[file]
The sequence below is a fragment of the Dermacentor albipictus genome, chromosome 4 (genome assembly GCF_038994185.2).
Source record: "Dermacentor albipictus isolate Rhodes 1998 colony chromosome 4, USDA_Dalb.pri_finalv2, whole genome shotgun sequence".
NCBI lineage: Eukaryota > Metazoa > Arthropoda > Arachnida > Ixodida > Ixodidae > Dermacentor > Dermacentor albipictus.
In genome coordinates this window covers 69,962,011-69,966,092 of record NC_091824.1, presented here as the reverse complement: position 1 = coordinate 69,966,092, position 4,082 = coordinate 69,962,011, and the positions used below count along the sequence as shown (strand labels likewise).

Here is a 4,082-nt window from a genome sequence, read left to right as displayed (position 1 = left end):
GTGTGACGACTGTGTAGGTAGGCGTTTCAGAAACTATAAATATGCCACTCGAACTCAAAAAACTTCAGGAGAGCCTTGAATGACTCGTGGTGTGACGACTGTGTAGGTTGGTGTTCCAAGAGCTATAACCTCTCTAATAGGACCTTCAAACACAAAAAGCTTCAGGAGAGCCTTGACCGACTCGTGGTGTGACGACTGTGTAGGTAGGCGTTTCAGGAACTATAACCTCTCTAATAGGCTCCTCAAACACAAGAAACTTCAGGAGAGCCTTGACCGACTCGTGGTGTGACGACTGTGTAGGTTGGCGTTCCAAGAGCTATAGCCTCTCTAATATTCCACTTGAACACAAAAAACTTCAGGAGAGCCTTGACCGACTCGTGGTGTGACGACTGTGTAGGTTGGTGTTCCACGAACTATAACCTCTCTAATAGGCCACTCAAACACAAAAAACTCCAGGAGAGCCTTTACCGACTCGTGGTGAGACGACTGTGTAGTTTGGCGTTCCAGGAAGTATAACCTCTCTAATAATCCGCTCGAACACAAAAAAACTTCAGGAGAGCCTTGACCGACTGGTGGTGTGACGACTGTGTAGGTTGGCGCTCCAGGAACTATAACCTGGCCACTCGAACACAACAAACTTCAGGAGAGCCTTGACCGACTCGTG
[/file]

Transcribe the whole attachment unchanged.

The sequence below is a fragment of the Dermacentor albipictus genome, chromosome 4 (genome assembly GCF_038994185.2).
Source record: "Dermacentor albipictus isolate Rhodes 1998 colony chromosome 4, USDA_Dalb.pri_finalv2, whole genome shotgun sequence".
NCBI lineage: Eukaryota > Metazoa > Arthropoda > Arachnida > Ixodida > Ixodidae > Dermacentor > Dermacentor albipictus.
In genome coordinates this window covers 69,962,011-69,966,092 of record NC_091824.1, presented here as the reverse complement: position 1 = coordinate 69,966,092, position 4,082 = coordinate 69,962,011, and the positions used below count along the sequence as shown (strand labels likewise).

Here is a 4,082-nt window from a genome sequence, read left to right as displayed (position 1 = left end):
GTGTGACGACTGTGTAGGTAGGCGTTTCAGAAACTATAAATATGCCACTCGAACTCAAAAAACTTCAGGAGAGCCTTGAATGACTCGTGGTGTGACGACTGTGTAGGTTGGTGTTCCAAGAGCTATAACCTCTCTAATAGGACCTTCAAACACAAAAAGCTTCAGGAGAGCCTTGACCGACTCGTGGTGTGACGACTGTGTAGGTAGGCGTTTCAGGAACTATAACCTCTCTAATAGGCTCCTCAAACACAAGAAACTTCAGGAGAGCCTTGACCGACTCGTGGTGTGACGACTGTGTAGGTTGGCGTTCCAAGAGCTATAGCCTCTCTAATATTCCACTTGAACACAAAAAACTTCAGGAGAGCCTTGACCGACTCGTGGTGTGACGACTGTGTAGGTTGGTGTTCCACGAACTATAACCTCTCTAATAGGCCACTCAAACACAAAAAACTCCAGGAGAGCCTTTACCGACTCGTGGTGAGACGACTGTGTAGTTTGGCGTTCCAGGAAGTATAACCTCTCTAATAATCCGCTCGAACACAAAAAAACTTCAGGAGAGCCTTGACCGACTGGTGGTGTGACGACTGTGTAGGTTGGCGCTCCAGGAACTATAACCTGGCCACTCGAACACAACAAACTTCAGGAGAGCCTTGACCGACTCGTG